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This article is about the modern dynasty founded by Sharif Hussein ibn Ali. For other uses, see Hashemites (disambiguation).
Coat of arms of Jordan.svg Coat of arms of Kingdom of Iraq (1921–1958).png Coat of arms Kingdom of Hejaz.jpg
Coats of arms of Jordan, Iraq, and Hejaz
Country Hejaz (in present-day Saudi Arabia), Syria, Iraq, Jordan
Parent house Dhawu Awn, a branch of Banu Qatadah, of Banu Hasan, of Banu Hashim, of Quraysh
Founded 1916 in Hejaz
1920 in Syria
1921 in Iraq and Jordan
Founder Hussein ibn Ali
Final ruler Ali in Hejaz
Faisal I in Syria
Faisal II in Iraq
Current head Jordan: Abdullah II
Iraq: Ra'ad bin Zeid
Deposition 1925 in Hejaz (Saudi conquest)
1920 in Syria (Franco-Syrian War)
1958 in Iraq (14 July Revolution)
The Hashemite banner used ceremoniously by the Kingdom Of Jordan

The Hashemites (Arabic: الهاشميون‎, al-Hāshimīyūn; also "Hashimites" or "Hashimids") are the royal family of the Hejaz (1916–1925), Iraq (1921–1958), and Jordan (1921–present). The family belongs to the Dhawu Awn, one of the branches of the Hasanid Sharifs of Mecca – also referred to as Hashemites – who ruled Mecca continuously from the 10th century until its conquest by the House of Saud in 1924. Their eponymous ancestor is Hashim ibn Abd Manaf, great-grandfather of the Islamic prophet, Muhammad. The current dynasty was founded by Sharif Hussein ibn Ali, who was appointed as Sharif and Emir of Mecca by Sultan Abdul Hamid II in 1908, then in 1916 was proclaimed King of the Arab Lands (but only recognized as King of the Hejaz) after initiating the Arab Revolt against the Ottoman Empire. His sons Abdullah and Faisal were awarded the thrones of Jordan and Iraq in 1921.


The Hashemites[1] trace their ancestry from Hashim ibn 'Abd Manaf (died c. 511 AD), the great-grandfather of the Islamic prophet Muhammad, although the definition today mainly refers to the descendants of Muhammad's daughter Fatimah.[2] The early history of the Hashemites saw them in a continuous struggle against the Umayyads for control over who would be the caliph or successor to Muhammad. The Umayyads were of the same tribe as the Hashemites, but a different clan. After the overthrow of the Umayyads, the Abbasids would present themselves as representatives of the Hashemites, as they claimed descent from Abbas ibn ‘Abd al-Muttalib, an uncle of Muhammad. Muhammad's father had died before he was born, and his mother died while he was a child, so Muhammad was raised by his uncle Abu Talib ibn ‘Abd al-Muttalib, chief of the Hashemites.[3]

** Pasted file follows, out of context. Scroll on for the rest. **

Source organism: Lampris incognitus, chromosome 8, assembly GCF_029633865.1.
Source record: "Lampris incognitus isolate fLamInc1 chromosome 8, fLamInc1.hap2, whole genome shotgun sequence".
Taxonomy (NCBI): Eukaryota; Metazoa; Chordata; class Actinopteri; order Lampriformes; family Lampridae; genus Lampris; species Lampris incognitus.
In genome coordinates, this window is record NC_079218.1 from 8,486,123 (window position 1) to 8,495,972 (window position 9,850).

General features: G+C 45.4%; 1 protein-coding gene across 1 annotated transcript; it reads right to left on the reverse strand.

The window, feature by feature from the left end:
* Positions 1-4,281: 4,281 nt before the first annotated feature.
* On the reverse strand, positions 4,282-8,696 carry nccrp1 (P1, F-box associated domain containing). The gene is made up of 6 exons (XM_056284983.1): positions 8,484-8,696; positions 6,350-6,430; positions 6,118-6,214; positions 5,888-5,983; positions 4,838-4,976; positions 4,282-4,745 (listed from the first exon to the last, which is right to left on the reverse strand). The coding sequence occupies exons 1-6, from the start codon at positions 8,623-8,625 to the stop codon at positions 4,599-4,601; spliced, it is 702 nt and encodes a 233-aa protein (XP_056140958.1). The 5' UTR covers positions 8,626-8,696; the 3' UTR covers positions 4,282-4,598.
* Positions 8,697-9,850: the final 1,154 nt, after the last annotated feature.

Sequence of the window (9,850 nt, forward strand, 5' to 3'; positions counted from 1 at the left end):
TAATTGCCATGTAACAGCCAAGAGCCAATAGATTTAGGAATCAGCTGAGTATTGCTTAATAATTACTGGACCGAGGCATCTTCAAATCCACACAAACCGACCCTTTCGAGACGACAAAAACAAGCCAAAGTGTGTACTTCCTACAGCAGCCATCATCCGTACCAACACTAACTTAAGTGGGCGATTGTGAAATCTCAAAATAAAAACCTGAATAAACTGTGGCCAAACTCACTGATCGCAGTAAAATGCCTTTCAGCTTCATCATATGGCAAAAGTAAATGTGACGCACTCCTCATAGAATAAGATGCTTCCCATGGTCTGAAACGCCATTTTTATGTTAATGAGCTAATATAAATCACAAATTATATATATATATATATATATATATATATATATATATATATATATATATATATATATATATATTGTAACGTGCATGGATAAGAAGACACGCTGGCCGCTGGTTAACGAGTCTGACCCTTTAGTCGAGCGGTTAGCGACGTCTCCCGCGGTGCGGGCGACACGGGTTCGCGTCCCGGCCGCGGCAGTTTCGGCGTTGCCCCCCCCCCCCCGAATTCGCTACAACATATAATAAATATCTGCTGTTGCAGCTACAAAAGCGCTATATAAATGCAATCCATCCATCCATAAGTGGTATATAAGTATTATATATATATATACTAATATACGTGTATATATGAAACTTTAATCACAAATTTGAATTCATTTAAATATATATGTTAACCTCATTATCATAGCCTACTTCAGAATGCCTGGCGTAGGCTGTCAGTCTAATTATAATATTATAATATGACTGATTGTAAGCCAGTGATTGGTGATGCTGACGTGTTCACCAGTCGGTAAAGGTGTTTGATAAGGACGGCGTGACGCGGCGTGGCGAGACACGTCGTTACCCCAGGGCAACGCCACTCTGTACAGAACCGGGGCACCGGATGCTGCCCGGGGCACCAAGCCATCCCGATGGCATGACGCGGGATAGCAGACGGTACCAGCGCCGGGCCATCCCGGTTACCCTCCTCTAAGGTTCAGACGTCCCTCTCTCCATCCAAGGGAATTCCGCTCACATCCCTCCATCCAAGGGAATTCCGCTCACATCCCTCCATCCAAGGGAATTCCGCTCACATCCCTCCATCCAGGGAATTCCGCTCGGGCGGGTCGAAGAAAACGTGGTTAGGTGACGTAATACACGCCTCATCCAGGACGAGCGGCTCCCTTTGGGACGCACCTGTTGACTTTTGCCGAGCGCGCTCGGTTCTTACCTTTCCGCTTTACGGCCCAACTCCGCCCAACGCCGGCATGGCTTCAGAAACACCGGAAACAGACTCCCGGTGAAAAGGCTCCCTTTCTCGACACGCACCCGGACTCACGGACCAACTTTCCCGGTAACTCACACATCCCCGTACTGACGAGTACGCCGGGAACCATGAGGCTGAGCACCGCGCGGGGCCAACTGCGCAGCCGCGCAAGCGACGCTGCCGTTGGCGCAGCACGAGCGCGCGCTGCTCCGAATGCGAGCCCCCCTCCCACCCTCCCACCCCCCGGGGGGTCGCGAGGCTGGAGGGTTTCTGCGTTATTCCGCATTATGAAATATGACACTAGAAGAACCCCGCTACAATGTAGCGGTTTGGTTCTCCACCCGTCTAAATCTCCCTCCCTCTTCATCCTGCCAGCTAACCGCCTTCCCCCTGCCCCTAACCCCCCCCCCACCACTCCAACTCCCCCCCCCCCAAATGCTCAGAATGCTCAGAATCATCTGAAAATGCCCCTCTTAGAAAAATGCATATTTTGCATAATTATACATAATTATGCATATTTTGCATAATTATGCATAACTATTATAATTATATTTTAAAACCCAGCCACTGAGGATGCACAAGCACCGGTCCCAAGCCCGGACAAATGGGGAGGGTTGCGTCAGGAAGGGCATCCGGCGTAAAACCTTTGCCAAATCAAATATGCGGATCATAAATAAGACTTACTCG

From the 10th century onwards, the sharif (religious leader) of Mecca and its Emir was, by traditional agreement, a Hashemite. Before World War I, Hussein bin Ali of the Hashemite Dhawu-'Awn clan ruled the Hejaz on behalf of the Ottoman sultan. For some time it had been the practice of the Sublime Porte to appoint the Emir of Mecca from among a select group of candidates. In 1908, Hussein bin Ali was appointed to the Emirate of Mecca. He found himself increasingly at odds with the Young Turks in control at Istanbul, while he strove to secure his family's position as hereditary Emirs.

During and after World War I[edit]

Sharif Hussein bin Ali rebelled against the rule of the Ottomans during the Arab Revolt of 1916.[4] Between 1917 and 1924, after the collapse of Ottoman power, Hussein bin Ali ruled an independent Hejaz, of which he proclaimed himself king, with the tacit support of the British Foreign Office. His supporters are sometimes referred to as "Sharifians" or the "Sharifian party". Hussein bin Ali's chief rival in the Arabian Peninsula, the king of the Najd (highlands), Ibn Saud, annexed the Hejaz in 1925 and established his own son, Faysal bin Abdulaziz Al Saud, as governor. The region was later incorporated into Saudi Arabia.

Hussein bin Ali had five sons:

Family tree[edit]

Genealogical tree of the Hashemite family showing their descent from Muhammad.[1][5][6][7][8]

See also[edit]


  1. ^ a b The Hashemites: Jordan's Royal Family
  2. ^ T. E. Lawrence (1926), Seven Pillars of Wisdom, reprinted 2000 Penguin classics, p. 48
  3. ^ Time-Life Books, What Life Was Like: In the Land of the Prophet, p. 17
  4. ^ T. E. Lawrence (1926), Seven Pillars of Wisdom, reprinted 2000 Penguin classics, p. 53
  5. ^ Stitt, George (1948). A Prince of Arabia, the Amir Shereef Ali Haider. George Allen & Unwin, London. 
  6. ^ Bosworth, Clifford Edmund (1996). The New Islamic Dynasties. Edinburgh University Press. 
  7. ^ Antonius, George (1946). The Arab Awakening. Capricorn Books, New York. 
  8. ^ The Hashemites, 1827-present

External links[edit]